Editor’s Note- Once more unto the breach…Dominic Tiano is back to provide his analysis on options pertaining to RFA Ryan Spooner. Drafted in 2010, Spooner has spent his entire career with the Bruins to date, and whenever it has appeared that he was on the way out, he’s managed to turn things around. We’ll always respect Spooner for his willingness to see things through and be accountable when the play & production hasn’t been there. He’s not taken an easier path by trying to quit or demand a trade, but perhaps a change of scenery would work out for both parties involved. And now- 1/3 of the 3 Amigos- Dom- will give you his take.- KL
Like the one he’d use while dining at a fine restaurant, the fork Boston Bruins General Manager Don Sweeney is holding when it comes to Ryan Spooner has four tines. Each of those tines represent an option Sweeney has with the restricted free agent. They are:
- Expose him to the Las Vegas Golden Knights in the expansion draft.
- Negotiate and sign him to a contract extension.
- Use salary arbitration to come to an agreement on a contract.
- Trade his rights to another team.
Let’s take a closer look at these scenarios:
The Bruins could make Spooner available to the Vegas Golden Knights in the expansion draft. With no-movement-clauses, Patrice Bergeron, David Krejci and David Backes will be protected. You can bet Brad Marchand and David Pastrnak will occupy two more of the seven forward spots.
That leaves the Bruins with two additional spots to protect at the forward position. Despite what side of the fence you sit on with Spooner, unless you believe there are two players worthier of protection, then Spooner absolutely should be protected. Barring those two players, and unless your hands are tied, do you allow a player such as Spooner to go for no return?
I acknowledge the fact that the Bruins could acquire a player worthy of protection in a trade or in free agency. But, as of today, no such player is coming via trade and one won’t be coming via free agency – the latter not mattering since it comes after the expansion draft.
If such a trade does materialize, then Sweeney and company will make their decision. National Hockey League general managers can’t be dealing in ifs-ands-or buts. It’s just not that simple.
The Bruins could, and in my opinion should, give Spooner his qualifying offer of $1.1 million, if only to retain his rights, and begin negotiations on a contract. Spooner under contract will have a greater value than simply dealing his rights or exposing him to the Golden Knights.
Which brings me to the next point, salary arbitration. I am of the belief that Spooner conceivably could get more in salary arbitration than he could negotiating a new contract. Hence, I’d be surprised if the Bruins filed for salary arbitration. Which raises the question: If Spooner and agent Murray Kuntz believe the same, could they file for player-elected salary arbitration? It would leave Sweeney in a precarious position if the award is more than what he’d be comfortable paying.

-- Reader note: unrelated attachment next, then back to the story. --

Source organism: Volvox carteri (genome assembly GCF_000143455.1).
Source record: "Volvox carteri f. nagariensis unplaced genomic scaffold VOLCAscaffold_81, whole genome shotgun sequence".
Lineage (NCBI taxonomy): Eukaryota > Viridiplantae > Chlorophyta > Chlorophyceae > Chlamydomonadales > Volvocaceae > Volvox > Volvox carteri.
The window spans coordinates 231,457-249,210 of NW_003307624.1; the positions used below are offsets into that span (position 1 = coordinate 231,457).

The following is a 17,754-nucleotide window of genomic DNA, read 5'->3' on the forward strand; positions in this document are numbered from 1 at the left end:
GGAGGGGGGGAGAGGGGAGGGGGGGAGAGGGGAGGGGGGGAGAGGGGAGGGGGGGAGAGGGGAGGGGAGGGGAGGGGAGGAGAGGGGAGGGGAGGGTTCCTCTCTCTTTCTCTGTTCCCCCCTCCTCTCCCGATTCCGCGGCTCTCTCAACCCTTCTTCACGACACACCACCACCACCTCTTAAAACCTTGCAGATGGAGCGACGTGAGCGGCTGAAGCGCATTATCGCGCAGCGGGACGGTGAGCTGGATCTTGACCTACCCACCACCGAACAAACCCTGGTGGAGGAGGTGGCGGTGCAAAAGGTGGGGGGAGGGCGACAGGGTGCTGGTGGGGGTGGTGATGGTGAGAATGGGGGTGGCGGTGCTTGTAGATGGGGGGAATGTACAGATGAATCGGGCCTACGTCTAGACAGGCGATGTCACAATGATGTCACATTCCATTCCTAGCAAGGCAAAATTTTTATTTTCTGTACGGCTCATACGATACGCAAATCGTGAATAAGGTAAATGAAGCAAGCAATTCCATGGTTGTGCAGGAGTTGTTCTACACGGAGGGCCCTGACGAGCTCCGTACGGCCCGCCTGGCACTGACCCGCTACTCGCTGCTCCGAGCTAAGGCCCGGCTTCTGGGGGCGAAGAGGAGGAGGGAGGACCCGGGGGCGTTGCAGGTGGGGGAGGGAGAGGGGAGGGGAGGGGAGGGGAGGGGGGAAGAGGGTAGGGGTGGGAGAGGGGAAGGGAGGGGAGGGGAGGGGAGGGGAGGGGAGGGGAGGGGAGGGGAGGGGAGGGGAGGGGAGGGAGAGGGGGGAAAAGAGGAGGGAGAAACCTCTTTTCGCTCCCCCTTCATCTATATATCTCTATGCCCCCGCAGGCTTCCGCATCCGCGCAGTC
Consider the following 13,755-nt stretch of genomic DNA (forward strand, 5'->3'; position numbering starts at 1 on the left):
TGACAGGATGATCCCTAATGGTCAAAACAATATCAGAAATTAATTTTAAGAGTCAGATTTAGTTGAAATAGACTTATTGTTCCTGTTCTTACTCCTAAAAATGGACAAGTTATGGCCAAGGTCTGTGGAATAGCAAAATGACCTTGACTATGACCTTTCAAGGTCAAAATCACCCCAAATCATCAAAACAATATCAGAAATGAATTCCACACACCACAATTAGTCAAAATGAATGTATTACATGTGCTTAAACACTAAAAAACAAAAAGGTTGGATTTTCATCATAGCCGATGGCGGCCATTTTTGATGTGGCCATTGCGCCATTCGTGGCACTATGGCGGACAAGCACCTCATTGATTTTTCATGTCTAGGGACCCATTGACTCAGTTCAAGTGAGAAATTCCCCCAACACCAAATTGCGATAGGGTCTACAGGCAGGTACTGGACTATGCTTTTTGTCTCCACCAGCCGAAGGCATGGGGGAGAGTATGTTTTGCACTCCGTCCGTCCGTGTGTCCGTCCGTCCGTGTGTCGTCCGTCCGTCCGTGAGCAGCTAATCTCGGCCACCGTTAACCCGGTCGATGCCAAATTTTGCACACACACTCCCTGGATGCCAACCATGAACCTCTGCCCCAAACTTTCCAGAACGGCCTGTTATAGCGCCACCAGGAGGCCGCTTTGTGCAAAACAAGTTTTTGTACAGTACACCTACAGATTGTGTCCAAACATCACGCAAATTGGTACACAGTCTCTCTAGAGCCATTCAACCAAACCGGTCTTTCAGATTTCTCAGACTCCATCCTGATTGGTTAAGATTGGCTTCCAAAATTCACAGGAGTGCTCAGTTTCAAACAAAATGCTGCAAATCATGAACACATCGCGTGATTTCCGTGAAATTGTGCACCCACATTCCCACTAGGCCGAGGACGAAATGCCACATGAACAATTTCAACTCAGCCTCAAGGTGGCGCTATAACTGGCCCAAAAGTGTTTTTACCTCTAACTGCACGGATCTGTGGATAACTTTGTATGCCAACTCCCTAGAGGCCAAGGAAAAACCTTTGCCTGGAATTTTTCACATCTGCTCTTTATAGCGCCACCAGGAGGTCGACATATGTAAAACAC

That is just one of the reasons trading his rights won’t bring the value as a signed Spooner will. There have been reports already that Sweeney has shopped Spooner but no one wanted to pay the asking price.
Also, devaluing Spooner when it comes to trading his rights is the fact that this is no regular offseason. The expansion draft has thrown its best curve ball into the situation. The number of teams that would be willing to part with an asset for his rights is reduced by the number of teams that don’t have a spot to protect him in the draft.
What complicates matters even more for Sweeney is that, if a team without a vacant protection spot wishes to acquire him, that team may be forced to trade another asset to the Golden Knights to pass over him.
Contrary to what some believe, Spooner has value to the Bruins. If trading him is in the cards and before the expansion draft, that value may come more in a package deal. Otherwise, they can expect the return to be low.
He also has value to other NHL teams. But as I’ve said, a signed Spooner to a team that can protect him, or to any team after the expansion draft, should bring more back to the Bruins.
It’s all about the timing.
Is the best trade partner perhaps Las Vegas? Skilled top 6 forwards are the thinnest commodity expected to be available to them in the expansion draft. A deal of Spooner for future considerations ( Boston gives a list of potential asks that LV then drafts) could make some sense for both teams. Las Vegas then gets to choose say McQuaid.
Here is my hypothetical deal. Spooner, Heinen and perhaps a pick for Jonas Brodin. Is that viable?
The nature of the expansion draft is that you either lose a player you don’t want to or you give up assets to lose a player you are more comfortable with seeing depart.
For that reason, if it were to be Spooner – a player who has never fully gained the confidence of either Bruins coach and will probably be awarded a better deal than many teams would be willing to pay based on good numbers that don’t encompass his shortcomings – would that be the worst thing?
Certainly it would be a tough pill to swallow losing Spooner for nothing – but as stated every GM passed on Sweeney’s asking price, so here we are.
Either leave him unprotected or negotiate with Vegas to have them pick McQuaid’s contract instead, at which point you then can trade Spooner or take the pick from an offer sheet if he’s still in the team.
There are a lot of scenarios being tossed around and unfortunately the ones that suit the Bruins best seem to be the least likely. As much as we’d like to think a guy like Spooner has value, the market isn’t there.